The Economic Crime and Corporate Transparency Bill
Posted on 30th October 2023 at 11:03
The Economic Crime and Corporate Transparency Bill has now got Royal Assent, so significant changes are being made the identification process, company registration and filings at Companies House (and yes, there are admin, time and cost implications). If you are a director or shareholder of a company, these changes affect you.
If you’re a client of any of our companies, you will be getting details through when the secondary legislation is approved and timetables known, but for now, we’re headlining this information for you.
Changes to Company Accounts
There are significant changes proposed under the Economic Crime & Corporate Transparency Bill for how companies report their financial information and what financial information they must publicly report. This will particularly affect small and micro entities and the filing of their accounts, as these companies have, to date, been able to file public accounts with minimal information. The changes are designed to address the insufficient (and sometimes inaccurate) financial information currently on the companies register.
What is changing?
• All small companies must file complete accounts including a balance sheet, profit and loss account and a directors’ report.
• Micro-entities must file a balance sheet and a profit and loss account (a directors’ report is optional).
• Abridged and filleted accounts will be abolished.
• An eligibility statement will be required by companies claiming an audit exemption. This may particularly affect dormant companies. This aims to provide the Registrar with additional evidence to take stronger enforcement action for false audit exemption filings in the future.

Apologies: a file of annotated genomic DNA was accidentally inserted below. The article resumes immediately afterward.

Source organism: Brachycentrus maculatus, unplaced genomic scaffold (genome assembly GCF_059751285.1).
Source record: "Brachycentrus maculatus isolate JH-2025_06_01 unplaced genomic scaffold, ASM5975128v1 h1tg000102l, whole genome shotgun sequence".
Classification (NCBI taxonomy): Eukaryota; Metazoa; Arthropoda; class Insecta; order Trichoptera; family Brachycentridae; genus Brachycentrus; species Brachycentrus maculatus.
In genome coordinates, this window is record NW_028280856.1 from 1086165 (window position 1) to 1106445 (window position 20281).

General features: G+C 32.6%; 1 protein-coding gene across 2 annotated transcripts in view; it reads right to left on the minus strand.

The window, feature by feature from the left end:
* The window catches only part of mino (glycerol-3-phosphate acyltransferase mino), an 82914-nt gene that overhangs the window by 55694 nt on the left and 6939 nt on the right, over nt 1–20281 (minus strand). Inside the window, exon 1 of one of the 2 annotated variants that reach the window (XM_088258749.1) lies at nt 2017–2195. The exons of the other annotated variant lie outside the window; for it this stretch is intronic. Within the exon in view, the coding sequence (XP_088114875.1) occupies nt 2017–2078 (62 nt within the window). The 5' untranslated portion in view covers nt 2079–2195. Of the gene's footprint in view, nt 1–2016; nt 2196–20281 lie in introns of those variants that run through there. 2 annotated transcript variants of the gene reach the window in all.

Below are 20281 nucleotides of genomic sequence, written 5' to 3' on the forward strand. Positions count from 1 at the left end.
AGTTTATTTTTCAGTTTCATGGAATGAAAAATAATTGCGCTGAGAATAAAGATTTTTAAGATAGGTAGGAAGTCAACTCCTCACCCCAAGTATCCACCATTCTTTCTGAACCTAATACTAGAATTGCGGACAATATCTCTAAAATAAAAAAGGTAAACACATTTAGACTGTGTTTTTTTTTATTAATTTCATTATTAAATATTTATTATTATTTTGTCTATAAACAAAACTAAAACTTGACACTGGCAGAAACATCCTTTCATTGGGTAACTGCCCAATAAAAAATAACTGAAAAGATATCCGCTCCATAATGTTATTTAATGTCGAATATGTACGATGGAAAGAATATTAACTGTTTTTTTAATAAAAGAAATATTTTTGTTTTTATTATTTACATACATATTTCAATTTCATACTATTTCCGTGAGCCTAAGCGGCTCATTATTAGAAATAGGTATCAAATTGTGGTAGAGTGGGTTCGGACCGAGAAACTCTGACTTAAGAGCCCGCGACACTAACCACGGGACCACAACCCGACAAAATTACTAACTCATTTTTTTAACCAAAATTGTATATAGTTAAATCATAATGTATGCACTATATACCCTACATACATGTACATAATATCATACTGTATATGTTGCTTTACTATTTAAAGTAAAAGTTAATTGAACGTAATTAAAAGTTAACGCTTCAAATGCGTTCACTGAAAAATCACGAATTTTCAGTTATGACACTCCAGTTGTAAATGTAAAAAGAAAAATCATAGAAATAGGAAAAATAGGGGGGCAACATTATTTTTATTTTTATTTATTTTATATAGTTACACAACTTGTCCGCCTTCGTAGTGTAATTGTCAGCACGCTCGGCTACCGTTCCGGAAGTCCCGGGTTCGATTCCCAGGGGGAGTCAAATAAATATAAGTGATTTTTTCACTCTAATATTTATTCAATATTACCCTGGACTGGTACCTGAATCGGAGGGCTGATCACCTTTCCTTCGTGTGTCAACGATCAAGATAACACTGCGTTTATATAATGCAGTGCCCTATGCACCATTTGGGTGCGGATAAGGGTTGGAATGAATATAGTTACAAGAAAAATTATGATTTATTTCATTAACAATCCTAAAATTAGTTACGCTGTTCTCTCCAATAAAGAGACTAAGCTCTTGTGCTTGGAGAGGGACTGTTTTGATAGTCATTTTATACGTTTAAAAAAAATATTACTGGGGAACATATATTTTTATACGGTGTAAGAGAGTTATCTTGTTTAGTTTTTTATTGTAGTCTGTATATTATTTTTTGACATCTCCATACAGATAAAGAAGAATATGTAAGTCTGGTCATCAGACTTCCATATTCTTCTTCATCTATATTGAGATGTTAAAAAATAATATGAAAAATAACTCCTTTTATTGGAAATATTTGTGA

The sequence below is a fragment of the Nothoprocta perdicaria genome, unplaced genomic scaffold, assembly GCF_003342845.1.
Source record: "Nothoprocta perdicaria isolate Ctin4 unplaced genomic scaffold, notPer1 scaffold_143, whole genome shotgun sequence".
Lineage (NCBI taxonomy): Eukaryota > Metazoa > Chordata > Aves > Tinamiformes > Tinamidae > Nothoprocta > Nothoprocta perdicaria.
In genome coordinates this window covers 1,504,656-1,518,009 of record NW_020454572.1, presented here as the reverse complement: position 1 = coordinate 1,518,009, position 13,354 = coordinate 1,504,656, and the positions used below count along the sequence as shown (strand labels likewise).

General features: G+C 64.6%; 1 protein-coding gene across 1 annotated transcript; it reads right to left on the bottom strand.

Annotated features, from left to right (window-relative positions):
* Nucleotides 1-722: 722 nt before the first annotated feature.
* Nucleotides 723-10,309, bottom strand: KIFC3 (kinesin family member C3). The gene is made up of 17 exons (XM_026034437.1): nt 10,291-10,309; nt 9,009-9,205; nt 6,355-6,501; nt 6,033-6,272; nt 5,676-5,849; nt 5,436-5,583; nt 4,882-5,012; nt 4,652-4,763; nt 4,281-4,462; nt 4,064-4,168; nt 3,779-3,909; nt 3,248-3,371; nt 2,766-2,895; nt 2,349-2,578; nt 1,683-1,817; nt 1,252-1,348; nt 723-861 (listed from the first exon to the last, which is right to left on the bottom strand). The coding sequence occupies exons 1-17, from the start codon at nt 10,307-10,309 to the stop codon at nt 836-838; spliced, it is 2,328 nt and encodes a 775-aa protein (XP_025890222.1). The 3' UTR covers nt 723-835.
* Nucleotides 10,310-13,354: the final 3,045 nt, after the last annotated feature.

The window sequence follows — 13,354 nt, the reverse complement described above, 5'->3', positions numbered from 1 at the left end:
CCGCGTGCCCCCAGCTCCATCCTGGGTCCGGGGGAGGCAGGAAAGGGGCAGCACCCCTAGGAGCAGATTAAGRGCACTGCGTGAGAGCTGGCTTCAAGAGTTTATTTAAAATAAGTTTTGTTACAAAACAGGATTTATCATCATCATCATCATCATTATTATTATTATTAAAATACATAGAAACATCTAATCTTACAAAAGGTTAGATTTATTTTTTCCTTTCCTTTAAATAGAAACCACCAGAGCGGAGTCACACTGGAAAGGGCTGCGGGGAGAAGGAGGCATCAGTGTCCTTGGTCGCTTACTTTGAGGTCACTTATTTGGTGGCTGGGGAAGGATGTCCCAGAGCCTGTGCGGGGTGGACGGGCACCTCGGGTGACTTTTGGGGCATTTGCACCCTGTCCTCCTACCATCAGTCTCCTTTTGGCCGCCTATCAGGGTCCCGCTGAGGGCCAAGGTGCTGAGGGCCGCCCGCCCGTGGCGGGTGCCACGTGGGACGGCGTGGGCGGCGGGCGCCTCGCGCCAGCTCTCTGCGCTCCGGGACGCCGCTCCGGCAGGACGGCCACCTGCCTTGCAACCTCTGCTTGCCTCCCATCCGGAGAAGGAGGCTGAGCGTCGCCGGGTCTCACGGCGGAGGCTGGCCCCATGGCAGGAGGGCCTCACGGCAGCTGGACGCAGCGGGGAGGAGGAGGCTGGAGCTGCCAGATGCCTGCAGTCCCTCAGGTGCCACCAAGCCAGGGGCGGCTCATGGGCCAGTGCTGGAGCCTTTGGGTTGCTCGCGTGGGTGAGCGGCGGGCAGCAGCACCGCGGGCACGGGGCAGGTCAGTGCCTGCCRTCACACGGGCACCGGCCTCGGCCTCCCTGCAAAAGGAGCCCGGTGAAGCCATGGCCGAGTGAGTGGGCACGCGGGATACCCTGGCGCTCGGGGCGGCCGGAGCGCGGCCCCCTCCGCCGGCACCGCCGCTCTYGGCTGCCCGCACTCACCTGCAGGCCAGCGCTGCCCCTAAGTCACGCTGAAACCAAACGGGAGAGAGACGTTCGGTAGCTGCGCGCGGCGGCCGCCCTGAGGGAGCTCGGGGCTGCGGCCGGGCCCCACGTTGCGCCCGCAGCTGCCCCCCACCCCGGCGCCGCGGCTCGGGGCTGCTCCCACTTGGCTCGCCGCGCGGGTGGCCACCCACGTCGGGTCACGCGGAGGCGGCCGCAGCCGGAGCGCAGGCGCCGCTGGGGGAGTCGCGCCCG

It is also proposed to mandate digital filing and full tagging of financial information in iXBRL format as well as reducing the number of times a company can shorten its accounting reference period. However, these changes are expected to happen at a later date after the initial implementation phase of the Bill.
Changes to the verification Who Needs To Be ID Verified?
The following people will have to prove they are who they say they are by verifying their identity:
• existing directors,
• new directors,
• existing people with significant control (PSCs),
• new PSCs, and
• those who deliver documents to the Registrar at Companies House (CH).
Identity verification will ensure that there is always a verified natural person associated with an incorporation or a filing. Each director, PSC and those presenting information on the register will have an account that includes a verified identity and links their appointment in one place. Where an individual has more than one role or is registered with multiple companies as a director or a PSC, all that information will be contained in one place on the register.
Anyone wishing to file documents with the Registrar will also need to verify their identity before they do so. This includes anyone delivering documents to the Registrar of Companies on behalf of another person, including companies.
It is expected that ID verification will be a one-off requirement. Once a person is verified, they obtain a verified status. There may be instances where re-verification is required, for example, if someone changes their name. Details will be set out in secondary legislation.
How ID Verification Will Work?
It is proposed that there will be two types of ID verification:
• direct verification via Companies House (CH);
• an indirect route through an Authorised Corporate Service Provider (ACSP) – yes we’ll ensure that the senior consultants at our companies will be registered as ACP’s so we can help you
So a lot of changes, this will increase the work, filing and verification processes that everyone associated with a company will go through.
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